[As an aside, former teammate and captain Steve Yzerman nicknamed Franzen was nicknamed “The Mule” because, as Yzerman stated, “he carries the load.” But, why pick on Franzen who was a model for his workmanlike service and who was named the Red Wings Rookie of the Year by the Detroit Sports Broadcasters’ Association? It makes no sense to me.]
McCarty said that the toxic nature of Babcock’s behavior “just gradually grew.” And, “it festered and it festered and it got out of control and the disrespect got out of control and now you’re in 2019 with everybody else saying things.”
McCarty believes that’s why it’s coming to the surface now. “I can see how it got here because it was never handled. And that’s the sport.”
He noted that Franzen had called Babcock the “worst person he’s ever met” in an interview with Swedish publication Expressen on December 2. McCarty noted that Babock is “up there on my list, too.” Although he said he and Babcock got along well, he felt forced to engage in the “Me, Too” conversation going on in hockey today. The message in all this conversation is simple: the “bottom line is be kind, and don’t be a (jerk). And (Babcock) can’t do either one as a person.”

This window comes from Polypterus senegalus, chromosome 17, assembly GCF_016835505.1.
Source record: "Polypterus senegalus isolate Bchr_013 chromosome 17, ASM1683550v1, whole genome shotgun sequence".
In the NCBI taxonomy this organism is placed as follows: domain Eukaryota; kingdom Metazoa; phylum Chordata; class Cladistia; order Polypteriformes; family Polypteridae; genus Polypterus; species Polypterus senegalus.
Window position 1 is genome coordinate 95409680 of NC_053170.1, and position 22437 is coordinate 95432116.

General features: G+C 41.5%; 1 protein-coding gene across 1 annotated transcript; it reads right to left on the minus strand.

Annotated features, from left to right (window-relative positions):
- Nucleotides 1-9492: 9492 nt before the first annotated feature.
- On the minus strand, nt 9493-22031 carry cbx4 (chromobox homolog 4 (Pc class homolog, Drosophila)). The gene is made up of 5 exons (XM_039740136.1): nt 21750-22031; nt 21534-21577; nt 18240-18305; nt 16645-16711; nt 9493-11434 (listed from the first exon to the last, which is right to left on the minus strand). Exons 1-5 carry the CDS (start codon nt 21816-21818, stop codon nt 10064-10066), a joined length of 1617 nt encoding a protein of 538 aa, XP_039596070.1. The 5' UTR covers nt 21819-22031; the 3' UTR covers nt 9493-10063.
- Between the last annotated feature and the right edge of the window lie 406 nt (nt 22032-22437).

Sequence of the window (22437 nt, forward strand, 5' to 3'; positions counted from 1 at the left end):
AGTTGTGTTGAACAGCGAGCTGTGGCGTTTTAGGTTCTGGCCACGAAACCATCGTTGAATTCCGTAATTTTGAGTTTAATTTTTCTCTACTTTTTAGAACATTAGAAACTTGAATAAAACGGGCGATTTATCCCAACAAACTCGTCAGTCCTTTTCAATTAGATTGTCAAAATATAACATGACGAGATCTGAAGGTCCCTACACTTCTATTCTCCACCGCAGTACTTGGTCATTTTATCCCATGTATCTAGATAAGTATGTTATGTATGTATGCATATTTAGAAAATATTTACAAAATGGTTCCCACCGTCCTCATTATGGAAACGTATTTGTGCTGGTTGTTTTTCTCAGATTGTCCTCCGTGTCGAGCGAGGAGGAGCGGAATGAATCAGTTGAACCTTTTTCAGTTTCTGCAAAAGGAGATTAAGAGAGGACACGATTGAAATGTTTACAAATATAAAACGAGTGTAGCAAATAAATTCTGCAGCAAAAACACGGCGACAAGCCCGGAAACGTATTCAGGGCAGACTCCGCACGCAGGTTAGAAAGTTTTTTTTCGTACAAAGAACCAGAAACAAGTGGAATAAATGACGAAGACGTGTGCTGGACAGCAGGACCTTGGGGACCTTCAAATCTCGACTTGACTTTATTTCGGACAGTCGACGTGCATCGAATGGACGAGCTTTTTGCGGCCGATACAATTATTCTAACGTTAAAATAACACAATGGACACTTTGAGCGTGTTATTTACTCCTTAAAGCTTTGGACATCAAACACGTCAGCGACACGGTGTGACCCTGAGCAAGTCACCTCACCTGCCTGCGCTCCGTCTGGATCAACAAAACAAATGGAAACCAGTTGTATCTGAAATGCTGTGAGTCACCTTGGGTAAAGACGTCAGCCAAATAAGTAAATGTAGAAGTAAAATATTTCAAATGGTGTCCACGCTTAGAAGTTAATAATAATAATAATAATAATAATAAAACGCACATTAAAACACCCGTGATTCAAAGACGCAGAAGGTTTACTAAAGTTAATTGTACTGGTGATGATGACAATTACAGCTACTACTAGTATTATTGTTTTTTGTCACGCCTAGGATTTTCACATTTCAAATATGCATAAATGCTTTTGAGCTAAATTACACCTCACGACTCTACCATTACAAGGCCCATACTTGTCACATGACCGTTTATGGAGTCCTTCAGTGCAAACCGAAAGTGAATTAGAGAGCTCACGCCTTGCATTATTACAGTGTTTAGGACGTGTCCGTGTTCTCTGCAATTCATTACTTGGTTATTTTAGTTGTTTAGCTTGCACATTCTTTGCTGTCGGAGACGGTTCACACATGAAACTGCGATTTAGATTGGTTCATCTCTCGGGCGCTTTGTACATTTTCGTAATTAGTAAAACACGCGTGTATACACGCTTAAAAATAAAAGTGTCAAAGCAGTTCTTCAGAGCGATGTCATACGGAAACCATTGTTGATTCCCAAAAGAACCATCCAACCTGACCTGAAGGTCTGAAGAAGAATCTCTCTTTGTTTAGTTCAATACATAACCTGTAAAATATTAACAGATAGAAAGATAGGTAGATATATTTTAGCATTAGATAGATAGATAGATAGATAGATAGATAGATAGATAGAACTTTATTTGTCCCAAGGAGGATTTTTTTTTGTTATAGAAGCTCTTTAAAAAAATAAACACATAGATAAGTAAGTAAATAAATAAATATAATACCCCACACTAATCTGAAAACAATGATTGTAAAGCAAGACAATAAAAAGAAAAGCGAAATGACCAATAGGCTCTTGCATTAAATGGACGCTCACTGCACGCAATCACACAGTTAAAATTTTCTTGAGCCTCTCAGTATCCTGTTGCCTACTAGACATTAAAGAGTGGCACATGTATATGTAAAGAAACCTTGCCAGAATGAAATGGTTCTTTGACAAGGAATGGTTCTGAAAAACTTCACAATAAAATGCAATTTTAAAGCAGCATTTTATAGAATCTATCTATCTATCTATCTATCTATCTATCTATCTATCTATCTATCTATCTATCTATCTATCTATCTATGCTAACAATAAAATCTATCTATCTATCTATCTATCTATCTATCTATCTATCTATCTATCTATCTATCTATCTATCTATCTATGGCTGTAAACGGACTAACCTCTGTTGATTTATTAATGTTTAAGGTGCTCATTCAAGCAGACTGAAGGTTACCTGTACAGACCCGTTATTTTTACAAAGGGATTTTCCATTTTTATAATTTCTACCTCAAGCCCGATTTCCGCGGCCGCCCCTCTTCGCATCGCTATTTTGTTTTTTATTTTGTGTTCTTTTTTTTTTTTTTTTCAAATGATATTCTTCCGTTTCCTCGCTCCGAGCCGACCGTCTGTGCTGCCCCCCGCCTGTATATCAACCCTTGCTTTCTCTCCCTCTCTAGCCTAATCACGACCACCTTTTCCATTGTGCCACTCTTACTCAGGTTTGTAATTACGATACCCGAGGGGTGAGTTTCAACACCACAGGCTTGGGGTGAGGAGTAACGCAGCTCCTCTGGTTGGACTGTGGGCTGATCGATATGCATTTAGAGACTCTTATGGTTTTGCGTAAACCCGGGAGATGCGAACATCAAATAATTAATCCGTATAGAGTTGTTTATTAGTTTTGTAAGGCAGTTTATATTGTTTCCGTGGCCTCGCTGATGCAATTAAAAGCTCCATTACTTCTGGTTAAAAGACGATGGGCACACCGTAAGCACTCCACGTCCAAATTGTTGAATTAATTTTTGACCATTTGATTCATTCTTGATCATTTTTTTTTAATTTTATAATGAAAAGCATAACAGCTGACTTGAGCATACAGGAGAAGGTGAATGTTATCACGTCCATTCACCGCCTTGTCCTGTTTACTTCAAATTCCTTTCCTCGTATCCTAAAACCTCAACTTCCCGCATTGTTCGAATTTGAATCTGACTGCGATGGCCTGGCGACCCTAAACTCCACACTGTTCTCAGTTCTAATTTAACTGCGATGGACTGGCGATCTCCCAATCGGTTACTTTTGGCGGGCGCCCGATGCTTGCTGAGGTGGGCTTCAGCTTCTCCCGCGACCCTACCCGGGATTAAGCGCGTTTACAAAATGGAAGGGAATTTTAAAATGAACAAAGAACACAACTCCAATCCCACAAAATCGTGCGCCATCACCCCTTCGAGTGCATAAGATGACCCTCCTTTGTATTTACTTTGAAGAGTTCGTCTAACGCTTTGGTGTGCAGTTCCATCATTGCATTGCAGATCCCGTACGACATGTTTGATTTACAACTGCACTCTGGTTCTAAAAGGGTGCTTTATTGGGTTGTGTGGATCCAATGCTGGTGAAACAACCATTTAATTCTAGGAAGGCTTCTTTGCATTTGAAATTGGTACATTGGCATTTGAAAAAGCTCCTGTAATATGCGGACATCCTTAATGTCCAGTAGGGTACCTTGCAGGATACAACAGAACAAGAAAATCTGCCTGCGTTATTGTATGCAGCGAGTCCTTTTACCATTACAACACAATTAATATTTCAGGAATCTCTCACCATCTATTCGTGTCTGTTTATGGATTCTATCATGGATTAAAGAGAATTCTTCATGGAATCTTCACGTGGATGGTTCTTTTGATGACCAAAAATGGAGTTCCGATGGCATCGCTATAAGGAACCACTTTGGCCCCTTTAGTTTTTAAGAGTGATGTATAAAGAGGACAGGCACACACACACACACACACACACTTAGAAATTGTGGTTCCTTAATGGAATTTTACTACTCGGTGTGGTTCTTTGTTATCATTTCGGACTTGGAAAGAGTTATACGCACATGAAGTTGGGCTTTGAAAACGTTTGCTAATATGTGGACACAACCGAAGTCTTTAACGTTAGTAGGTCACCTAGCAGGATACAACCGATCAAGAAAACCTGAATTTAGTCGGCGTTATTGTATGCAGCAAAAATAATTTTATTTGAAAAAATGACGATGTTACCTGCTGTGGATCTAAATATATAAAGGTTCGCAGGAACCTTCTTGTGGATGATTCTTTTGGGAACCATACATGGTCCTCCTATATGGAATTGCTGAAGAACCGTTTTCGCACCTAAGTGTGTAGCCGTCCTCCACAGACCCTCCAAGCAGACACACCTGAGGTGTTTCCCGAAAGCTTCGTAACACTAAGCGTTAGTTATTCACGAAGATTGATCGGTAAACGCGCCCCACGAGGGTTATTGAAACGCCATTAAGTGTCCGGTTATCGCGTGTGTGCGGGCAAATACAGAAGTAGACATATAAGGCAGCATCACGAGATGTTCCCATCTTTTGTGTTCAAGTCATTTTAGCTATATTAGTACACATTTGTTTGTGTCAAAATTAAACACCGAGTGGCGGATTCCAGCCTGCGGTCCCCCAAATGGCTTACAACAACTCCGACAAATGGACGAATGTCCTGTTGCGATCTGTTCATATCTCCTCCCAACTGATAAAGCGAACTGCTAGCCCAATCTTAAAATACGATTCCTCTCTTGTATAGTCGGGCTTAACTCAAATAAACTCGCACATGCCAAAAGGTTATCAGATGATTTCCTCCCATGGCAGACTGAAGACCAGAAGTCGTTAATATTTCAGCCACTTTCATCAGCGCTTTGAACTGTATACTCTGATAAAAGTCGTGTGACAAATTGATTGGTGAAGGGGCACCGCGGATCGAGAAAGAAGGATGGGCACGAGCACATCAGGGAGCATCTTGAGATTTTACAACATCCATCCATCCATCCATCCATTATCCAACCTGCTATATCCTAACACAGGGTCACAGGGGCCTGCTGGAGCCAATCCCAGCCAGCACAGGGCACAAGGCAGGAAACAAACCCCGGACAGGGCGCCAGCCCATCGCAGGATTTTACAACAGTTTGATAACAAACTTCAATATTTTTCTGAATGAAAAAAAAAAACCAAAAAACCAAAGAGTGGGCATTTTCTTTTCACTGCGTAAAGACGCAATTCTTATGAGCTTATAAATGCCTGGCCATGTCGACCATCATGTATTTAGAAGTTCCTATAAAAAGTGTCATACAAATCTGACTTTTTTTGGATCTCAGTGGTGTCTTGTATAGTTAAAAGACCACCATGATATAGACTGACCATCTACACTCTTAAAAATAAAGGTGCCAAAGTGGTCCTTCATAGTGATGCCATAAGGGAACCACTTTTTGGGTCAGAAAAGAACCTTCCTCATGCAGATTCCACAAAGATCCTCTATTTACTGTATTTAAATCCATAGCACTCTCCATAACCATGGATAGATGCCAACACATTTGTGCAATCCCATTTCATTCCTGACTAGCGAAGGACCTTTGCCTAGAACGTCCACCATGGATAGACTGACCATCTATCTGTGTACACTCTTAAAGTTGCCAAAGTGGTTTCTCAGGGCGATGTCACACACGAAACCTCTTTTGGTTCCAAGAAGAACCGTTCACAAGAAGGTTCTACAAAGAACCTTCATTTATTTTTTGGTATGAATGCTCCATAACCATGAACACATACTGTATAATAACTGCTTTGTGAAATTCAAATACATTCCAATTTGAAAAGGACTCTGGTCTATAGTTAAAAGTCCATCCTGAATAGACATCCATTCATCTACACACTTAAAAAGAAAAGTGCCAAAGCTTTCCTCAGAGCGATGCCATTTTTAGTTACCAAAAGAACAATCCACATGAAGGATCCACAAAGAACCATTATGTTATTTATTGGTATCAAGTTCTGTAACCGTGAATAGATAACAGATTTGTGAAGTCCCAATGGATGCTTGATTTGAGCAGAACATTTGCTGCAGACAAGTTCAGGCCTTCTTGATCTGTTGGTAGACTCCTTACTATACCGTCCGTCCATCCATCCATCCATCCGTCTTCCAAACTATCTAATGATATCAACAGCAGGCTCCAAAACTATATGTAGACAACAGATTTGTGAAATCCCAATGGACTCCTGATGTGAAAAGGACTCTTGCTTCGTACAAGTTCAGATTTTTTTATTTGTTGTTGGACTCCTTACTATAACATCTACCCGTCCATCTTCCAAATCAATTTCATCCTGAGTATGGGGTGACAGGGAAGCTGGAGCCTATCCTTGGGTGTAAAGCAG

Where Does All This Leave Mike Babcock Now?
Given the overwhelming nature of the conversation has been started about Mike Babcock and the piling on of charges by his former players about a coach who’s already been painted in far less than stellar terms, one has to wonder what organization might hire Babcock again to coach.
Here’s hoping, if all this is true, we won’t hear the name Mike Babcock as an NHL coach again – ever. There simply needs to be a change in the culture of hockey to keep it a family-friendly game. The kind of abuse we’ve been talking about teaches no one positive lessons about how to treat other people – even professional NHL players.